Q: What prompted you to leave Jamaica to pursue further degrees?
A: In 1979, I went to the Bahamas as a youth community organizer, and I was invited to address a gathering on Rastafarianism. A TV station turned up, and their immediate question was, “What qualifies you to speak on this? What degrees do you have?” At that time, I hadn’t gone to college. I was so mad, and I said, “I grew up with Rastafarians. I know this culture. I know Rastafarian philosophy thinking.” The television station crew left because it was not worth covering this event. I swore there and then that nobody would ever lock me out of an opportunity because of a lack of certification.
Q: You were offered a job at Puget Sound while you were teaching at the University of Alabama. What were your first impressions?
A: I was attracted to this region because it met an immediate felt need for me. I looked around and thought, “This is it. This is the place.” Because as a child, I grew up watching the sky meet the sea, that horizon of expansive possibilities. That was my canvas for my imagination. I was always thinking, “What is beyond those horizons?” After that, I thought how small the place was. And then, the racial makeup of the place, the dominance of white students, white faculty, white staff. By then, I had something of a clear sense of my mission.
Q: Your mission?
A: Yeah. In Jamaica I was very active in Youth for Christ. One of the things I noticed, working on the streets of Kingston, was that the local colleges had no connections with their local communities. I said, I want to go get a Ph.D., because I want to connect the work of universities with the lives of people in communities. When I came here, I went to the Black Collective [Tacoma community group]. I said to them, “If you promise to connect me with black communities, my commitment is to connect the university with those communities.” That’s the work.
Q: How did the Race & Pedagogy National Conference come about?
A: I began to think about “How do we get this university to think about the issues related to black life?” Then, there was this black-face incident with a white hip-hop group. [Later] there was another black-face incident. That led me to write an open letter to the campus, because the students who were at the heart of this had stock answers: One, we meant no harm; two, we did not know any better; and three, [the African American students who objected] are overreacting. I pointed out the irony that we are an institution that is supposed to focus on knowledge production, knowledge dissemination. Yet, the main justification for this course of action was ignorance.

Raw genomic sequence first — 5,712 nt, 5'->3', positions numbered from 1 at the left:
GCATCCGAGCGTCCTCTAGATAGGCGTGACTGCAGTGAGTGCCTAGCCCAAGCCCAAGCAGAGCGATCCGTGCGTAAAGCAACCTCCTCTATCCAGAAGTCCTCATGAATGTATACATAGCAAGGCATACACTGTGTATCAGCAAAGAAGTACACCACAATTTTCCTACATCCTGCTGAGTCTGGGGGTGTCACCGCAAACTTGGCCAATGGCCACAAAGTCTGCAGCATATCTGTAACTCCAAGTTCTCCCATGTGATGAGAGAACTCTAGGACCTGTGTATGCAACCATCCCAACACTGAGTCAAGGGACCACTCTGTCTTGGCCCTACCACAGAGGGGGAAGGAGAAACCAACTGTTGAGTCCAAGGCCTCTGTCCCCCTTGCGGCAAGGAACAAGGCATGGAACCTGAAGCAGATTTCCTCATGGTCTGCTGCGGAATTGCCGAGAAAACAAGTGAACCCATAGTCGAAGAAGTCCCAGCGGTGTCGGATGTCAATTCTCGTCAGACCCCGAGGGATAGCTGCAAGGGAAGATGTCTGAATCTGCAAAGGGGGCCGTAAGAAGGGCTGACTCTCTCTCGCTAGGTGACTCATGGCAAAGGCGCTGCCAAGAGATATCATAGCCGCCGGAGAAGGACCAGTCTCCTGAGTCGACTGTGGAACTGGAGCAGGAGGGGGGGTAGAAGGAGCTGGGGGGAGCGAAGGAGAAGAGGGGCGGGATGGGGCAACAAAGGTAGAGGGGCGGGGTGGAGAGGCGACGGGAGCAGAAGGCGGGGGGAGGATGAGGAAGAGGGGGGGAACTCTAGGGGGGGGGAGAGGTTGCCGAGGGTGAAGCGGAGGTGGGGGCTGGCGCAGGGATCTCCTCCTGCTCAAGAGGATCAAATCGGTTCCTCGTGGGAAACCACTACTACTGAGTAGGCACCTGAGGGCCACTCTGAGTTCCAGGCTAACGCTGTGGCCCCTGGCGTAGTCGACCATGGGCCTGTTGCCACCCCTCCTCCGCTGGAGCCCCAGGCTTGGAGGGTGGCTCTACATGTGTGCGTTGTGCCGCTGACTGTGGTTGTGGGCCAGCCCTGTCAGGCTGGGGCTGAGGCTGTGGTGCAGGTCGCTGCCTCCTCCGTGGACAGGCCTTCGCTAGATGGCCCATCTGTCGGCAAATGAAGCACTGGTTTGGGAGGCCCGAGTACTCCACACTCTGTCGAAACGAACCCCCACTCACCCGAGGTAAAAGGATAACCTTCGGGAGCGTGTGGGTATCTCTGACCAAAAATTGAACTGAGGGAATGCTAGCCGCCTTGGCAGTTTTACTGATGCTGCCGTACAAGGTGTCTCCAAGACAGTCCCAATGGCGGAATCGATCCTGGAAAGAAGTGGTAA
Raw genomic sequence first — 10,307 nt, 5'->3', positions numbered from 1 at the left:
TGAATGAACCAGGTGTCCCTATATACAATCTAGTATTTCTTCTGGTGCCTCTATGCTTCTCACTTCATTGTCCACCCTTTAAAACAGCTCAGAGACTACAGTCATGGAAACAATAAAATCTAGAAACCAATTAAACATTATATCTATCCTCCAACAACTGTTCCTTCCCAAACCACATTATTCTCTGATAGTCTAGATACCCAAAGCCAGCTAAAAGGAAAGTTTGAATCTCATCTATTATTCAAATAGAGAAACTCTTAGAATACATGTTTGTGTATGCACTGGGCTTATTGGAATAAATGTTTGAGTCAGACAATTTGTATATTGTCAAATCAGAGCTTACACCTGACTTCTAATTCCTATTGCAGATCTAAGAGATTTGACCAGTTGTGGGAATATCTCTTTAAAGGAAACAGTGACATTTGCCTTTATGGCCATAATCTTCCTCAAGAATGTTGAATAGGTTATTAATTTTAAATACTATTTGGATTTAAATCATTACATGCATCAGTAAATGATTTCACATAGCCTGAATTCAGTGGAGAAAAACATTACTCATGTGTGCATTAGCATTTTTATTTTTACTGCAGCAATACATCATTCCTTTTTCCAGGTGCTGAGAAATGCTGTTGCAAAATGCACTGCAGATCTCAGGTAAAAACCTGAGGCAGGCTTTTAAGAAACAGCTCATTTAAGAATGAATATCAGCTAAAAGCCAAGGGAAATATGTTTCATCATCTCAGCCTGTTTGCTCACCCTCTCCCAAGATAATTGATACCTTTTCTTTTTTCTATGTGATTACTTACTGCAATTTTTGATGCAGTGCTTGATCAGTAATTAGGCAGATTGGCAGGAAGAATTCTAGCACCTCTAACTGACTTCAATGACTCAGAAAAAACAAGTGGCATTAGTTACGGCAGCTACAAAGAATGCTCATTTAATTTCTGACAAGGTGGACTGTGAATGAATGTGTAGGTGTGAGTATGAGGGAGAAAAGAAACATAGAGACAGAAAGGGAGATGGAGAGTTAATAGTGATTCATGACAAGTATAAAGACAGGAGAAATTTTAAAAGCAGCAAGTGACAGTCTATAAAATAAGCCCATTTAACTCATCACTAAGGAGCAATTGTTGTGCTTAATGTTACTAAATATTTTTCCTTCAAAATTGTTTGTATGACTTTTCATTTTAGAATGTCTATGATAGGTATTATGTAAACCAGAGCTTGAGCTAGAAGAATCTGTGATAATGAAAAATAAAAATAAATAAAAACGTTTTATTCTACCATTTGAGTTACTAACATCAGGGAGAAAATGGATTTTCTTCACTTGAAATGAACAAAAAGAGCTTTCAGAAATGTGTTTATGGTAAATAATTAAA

Q: And you had supporters who also felt something must be done?
A: A whole group, including [Professor Emerita] Juli McGruder, organized teaching sessions for campus. Later, I sent an email to faculty inviting them to a brown-bag discussion with a single question: What’s the role of race in the development and delivery of your curriculum? We gathered for that first brown-bag session, and for two years, we had four per semester. In 2004, we proposed to host a conference. For the first one, in 2006, we had over 2,000 people participate. That was the beginning of the Race & Pedagogy Institute.
Q: What is the Race & Pedagogy Institute’s most noteworthy accomplishment?
A: Repositioning race as a legitimate, viable intellectual project, as against the usual shouting matches we have or the usual polemical argument we have about race. I’m not suggesting that we were the first or the only ones, but anywhere in this region now you can talk about race [in schools].
Q: Of course, talking about race also leads to discussions about other marginalized people and their causes, such as protesters at Standing Rock and DACA recipients. Where does intersectionality come in?
A: It’s an important point. We work, but not necessarily for cohesion. We are interested in collaboration. I want to recognize the right of every other group to exist and to work to advance their own causes. I want to support them in these efforts. The work is always going to be noisy and messy and hard. But if we maintain our common commitment to justice, I think we will advance this cause.
Q: Are you optimistic change will come more quickly?
A: I would say I am hopeful. I have to have hope, because the alternatives are not acceptable.
Q: This is heavy work, with the risk of backsliding. How do you relax?
A: I love playing soccer. As long as these knees will carry me, I will play soccer. I love being with family. I’m a product of my family and my community. I do my work on their behalf.
For more information and to register for the 2018 Race & Pedagogy National Conference, happening Sept. 27–29, go to pugetsound.edu/rpi.